photograph by Stacey Van Berkel

EDITOR’S NOTE: This story was originally published in April 2016 and updated in April 2018.


A collection begins simply, with a memory of a cold drink fished from a deep metal cooler, or the salt-and-pepper shakers from Grandma’s table. One Nehi bottle, one pair of piglet shakers becomes four, and soon a shelf, a windowsill, a corner cupboard, is full. We North Carolinians are seekers of sentiments and preservers of the past. This month, the Liberty Antiques Festival makes sure we find those treasures.



wooden soda crates

“Because you can’t find it anymore,” is the number one reason for collecting — like these wooden soda crates.

liberty antiques festival

Liberty Antiques Festival

Twice a year, in April and September, 400 dealers from 25 states set up shop in the field of a 100-acre family farm outside Liberty, in Randolph County. The rules for vendors here are simple: no reproductions, no crafts, and nothing made after 1975. From clocks to shawls, farmhouse furniture to military equipment, buttons to decoys, milk glass to metal signs, this event has everything you’ve ever dreamed of, forgotten, or never knew existed.

April 27-28, 2018. 8 a.m.-5 p.m. Admission: $7. Parking is free.

antique aprons

From the ’30s to the ’60s, aprons were found in every kitchen drawer.

metal lawn chairs

Sit a spell

Once upon a time, metal lawn chairs were unremarkable, purely practical. To a collector, they’re a beckoning rainbow for a patio or backyard fiesta, a screened-in porch or chili cook-off. Sit, lean back, bounce. One thing hasn’t changed, though: Blue or yellow, they’re still metal. Watch the sun. Don’t burn your backside.

antique quilts

Bedtime story

Old or new, faded or bright, handmade quilts and coverlets have long been a household staple in North Carolina. Feed sacks, farm clothing, dish towels — whatever hadn’t fallen apart was snipped and sewn into a thin or thick quilt. Folded at the foot of a bed, within a cedar chest, or on the back of a chair, stitches and squares and downy batting are the stuff of warmth, comfort, and history.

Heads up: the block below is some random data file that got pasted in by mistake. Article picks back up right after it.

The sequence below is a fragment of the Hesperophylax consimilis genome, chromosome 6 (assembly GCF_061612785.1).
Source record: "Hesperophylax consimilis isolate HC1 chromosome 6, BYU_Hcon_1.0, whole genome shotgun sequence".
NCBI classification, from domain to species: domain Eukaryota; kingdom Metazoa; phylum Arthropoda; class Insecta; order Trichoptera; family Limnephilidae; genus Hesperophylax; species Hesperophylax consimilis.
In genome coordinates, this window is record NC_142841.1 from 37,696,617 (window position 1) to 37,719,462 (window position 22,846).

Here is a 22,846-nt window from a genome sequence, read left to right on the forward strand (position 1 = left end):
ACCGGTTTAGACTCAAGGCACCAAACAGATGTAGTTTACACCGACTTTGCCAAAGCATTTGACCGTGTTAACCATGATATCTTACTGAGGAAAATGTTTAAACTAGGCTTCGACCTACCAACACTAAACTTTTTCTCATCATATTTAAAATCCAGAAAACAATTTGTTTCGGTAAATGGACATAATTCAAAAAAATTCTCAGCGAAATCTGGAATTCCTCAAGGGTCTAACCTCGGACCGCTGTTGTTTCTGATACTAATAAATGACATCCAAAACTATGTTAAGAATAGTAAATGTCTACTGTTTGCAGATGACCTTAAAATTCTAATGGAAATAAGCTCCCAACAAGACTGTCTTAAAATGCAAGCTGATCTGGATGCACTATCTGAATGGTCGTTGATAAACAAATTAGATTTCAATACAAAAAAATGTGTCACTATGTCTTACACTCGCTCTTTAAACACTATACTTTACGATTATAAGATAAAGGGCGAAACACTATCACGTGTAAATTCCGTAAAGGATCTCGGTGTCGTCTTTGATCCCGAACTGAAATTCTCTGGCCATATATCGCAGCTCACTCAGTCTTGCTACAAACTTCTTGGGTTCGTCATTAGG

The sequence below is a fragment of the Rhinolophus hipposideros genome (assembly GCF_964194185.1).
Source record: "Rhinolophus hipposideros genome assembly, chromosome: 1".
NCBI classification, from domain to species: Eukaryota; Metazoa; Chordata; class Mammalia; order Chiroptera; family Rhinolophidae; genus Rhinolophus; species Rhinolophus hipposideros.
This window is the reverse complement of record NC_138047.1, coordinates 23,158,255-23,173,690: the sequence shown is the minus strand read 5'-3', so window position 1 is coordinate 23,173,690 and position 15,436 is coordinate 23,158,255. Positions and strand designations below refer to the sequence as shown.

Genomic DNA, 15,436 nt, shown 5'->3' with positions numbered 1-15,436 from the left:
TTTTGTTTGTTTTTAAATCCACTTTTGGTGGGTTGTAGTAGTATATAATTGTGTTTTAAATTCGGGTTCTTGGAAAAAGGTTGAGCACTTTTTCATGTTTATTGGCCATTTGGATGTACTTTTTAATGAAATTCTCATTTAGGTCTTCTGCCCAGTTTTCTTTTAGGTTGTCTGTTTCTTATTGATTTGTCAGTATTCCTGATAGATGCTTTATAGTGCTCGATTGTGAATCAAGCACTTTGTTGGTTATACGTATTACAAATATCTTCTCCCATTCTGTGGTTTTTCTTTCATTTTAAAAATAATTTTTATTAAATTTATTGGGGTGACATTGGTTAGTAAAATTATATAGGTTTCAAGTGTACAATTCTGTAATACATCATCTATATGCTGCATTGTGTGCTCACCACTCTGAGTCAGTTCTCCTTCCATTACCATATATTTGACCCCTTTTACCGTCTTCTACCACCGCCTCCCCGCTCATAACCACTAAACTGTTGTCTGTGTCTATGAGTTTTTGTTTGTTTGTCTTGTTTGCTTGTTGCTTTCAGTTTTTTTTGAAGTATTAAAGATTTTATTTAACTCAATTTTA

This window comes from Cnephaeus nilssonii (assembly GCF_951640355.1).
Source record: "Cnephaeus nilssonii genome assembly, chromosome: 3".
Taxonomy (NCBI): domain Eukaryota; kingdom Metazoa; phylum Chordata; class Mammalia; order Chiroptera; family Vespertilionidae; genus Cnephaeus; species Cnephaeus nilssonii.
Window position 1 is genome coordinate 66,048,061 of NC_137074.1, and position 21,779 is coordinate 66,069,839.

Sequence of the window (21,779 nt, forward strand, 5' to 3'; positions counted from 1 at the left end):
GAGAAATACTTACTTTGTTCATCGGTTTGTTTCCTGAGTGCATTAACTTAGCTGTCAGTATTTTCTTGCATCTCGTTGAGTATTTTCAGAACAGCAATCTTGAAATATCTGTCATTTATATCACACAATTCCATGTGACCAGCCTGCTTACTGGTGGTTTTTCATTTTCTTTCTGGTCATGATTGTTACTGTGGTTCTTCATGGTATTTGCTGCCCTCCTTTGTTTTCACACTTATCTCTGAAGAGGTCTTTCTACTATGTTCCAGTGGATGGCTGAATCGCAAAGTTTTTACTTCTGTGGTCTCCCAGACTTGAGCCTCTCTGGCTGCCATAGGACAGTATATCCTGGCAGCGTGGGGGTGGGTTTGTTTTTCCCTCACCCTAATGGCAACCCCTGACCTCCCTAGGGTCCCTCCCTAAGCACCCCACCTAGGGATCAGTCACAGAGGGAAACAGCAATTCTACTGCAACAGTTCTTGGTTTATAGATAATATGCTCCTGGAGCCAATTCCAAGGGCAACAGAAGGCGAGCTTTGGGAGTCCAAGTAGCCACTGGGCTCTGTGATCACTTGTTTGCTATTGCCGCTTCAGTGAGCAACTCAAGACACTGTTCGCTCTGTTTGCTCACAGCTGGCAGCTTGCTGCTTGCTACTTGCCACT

church hats

When is a hat more than a hat?

Antiques markets aren’t just for collectors and decorators. Theater groups and drama departments come to expand and fill gaps in their costume rooms. Young clothing designers and fashion-forward individuals rummage through racks for the one-of-a-kind article of clothing that completes their look. Milliners, embroiderers, and textile artists know “church-lady” hats are always in style.

tobacco tins

Put that in your pipe …

In a state whose history is inextricably linked with tobacco, old tins of golden leaf products invariably tempt collectors. Bearing the names of Sir Walter Raleigh and George Washington, Big Ben and Dill’s Best, the dented, dinged, colorful, and colorfully named containers hark back to bygone days. Do you have Prince Albert in a can? Then you’d better let him out!

flower glasses

You didn’t even know you needed it

… until you spied that set of glasses that held Boscul peanut butter in the ’40s and ’50s. Some can be had for as little as $8. The most expensive one purchased brought a record $3,800. How does your garden of glasses grow?

porcelain brooches

Portraiture in porcelain, pearl, shell, stone, and ivory

Before updos had a name, jewelers were fashioning profiles onto brooches and pendants. The delicate, intricate artistry speaks to a genteel era of manners and propriety. Encircled in filigree or gold roping, the cameos are beautiful on a bed of velvet, framed under glass, or worn precisely as they were originally meant to be: pinned to a collar, fastened to a lapel, or dangling on a chain.

• • •
steel toy trucks

They don’t make ’em like they used to

Before there was plastic, there was pressed steel. The Buddy L line of toys started in 1921 and, because they were virtually indestructible, they kept children enthralled for generations.

antique flags

Ev’ry heart beats true ’neath the red, white, and blue

For collectors, flags with fewer than 50 stars are prized. (And don’t bother looking for ones with 47 stars; they are extremely rare.) Flags come four ways: entirely printed; a blue field with sewn stripes; both stars and stripes sewn on a blue field; or — the most time-consuming — the stars embroidered with thread. Surprisingly, perhaps, the smaller an antique flag is, the more valuable it is. Long may it wave, whatever its age.

This story was published on

Susan Stafford Kelly was raised in Rutherfordton. She attended UNC-Chapel Hill and earned a Master of Fine Arts from Warren Wilson College. She is the author of Carolina Classics, a collection of essays that have appeared in Our State, and five novels: How Close We Come, Even Now, The Last of Something, Now You Know, and By Accident. Susan has three grown children and lives in Greensboro with her husband, Sterling.

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